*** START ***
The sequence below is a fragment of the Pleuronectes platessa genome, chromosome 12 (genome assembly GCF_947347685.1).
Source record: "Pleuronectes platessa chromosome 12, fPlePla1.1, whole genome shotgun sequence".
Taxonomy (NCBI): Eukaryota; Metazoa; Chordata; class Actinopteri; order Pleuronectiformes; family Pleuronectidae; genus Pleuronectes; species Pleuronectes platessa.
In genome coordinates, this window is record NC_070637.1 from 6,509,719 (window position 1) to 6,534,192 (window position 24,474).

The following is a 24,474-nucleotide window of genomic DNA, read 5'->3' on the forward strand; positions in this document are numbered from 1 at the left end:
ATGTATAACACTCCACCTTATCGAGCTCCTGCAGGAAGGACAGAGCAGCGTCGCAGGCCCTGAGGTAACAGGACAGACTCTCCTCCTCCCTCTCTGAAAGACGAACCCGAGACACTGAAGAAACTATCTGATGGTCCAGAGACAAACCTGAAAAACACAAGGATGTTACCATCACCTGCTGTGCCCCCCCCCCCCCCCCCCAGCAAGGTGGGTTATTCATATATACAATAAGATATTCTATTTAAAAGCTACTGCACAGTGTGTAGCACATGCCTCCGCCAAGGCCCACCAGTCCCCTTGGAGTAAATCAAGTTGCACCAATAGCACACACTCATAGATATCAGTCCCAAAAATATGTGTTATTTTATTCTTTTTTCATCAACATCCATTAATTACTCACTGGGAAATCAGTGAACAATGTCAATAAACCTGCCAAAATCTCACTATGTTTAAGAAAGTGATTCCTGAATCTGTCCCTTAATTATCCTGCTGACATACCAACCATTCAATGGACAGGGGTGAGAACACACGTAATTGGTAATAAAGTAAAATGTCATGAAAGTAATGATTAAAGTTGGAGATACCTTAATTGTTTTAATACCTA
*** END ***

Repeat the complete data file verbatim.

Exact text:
The sequence below is a fragment of the Pleuronectes platessa genome, chromosome 12 (genome assembly GCF_947347685.1).
Source record: "Pleuronectes platessa chromosome 12, fPlePla1.1, whole genome shotgun sequence".
Taxonomy (NCBI): Eukaryota; Metazoa; Chordata; class Actinopteri; order Pleuronectiformes; family Pleuronectidae; genus Pleuronectes; species Pleuronectes platessa.
In genome coordinates, this window is record NC_070637.1 from 6,509,719 (window position 1) to 6,534,192 (window position 24,474).

The following is a 24,474-nucleotide window of genomic DNA, read 5'->3' on the forward strand; positions in this document are numbered from 1 at the left end:
ATGTATAACACTCCACCTTATCGAGCTCCTGCAGGAAGGACAGAGCAGCGTCGCAGGCCCTGAGGTAACAGGACAGACTCTCCTCCTCCCTCTCTGAAAGACGAACCCGAGACACTGAAGAAACTATCTGATGGTCCAGAGACAAACCTGAAAAACACAAGGATGTTACCATCACCTGCTGTGCCCCCCCCCCCCCCCCCCAGCAAGGTGGGTTATTCATATATACAATAAGATATTCTATTTAAAAGCTACTGCACAGTGTGTAGCACATGCCTCCGCCAAGGCCCACCAGTCCCCTTGGAGTAAATCAAGTTGCACCAATAGCACACACTCATAGATATCAGTCCCAAAAATATGTGTTATTTTATTCTTTTTTCATCAACATCCATTAATTACTCACTGGGAAATCAGTGAACAATGTCAATAAACCTGCCAAAATCTCACTATGTTTAAGAAAGTGATTCCTGAATCTGTCCCTTAATTATCCTGCTGACATACCAACCATTCAATGGACAGGGGTGAGAACACACGTAATTGGTAATAAAGTAAAATGTCATGAAAGTAATGATTAAAGTTGGAGATACCTTAATTGTTTTAATACCTA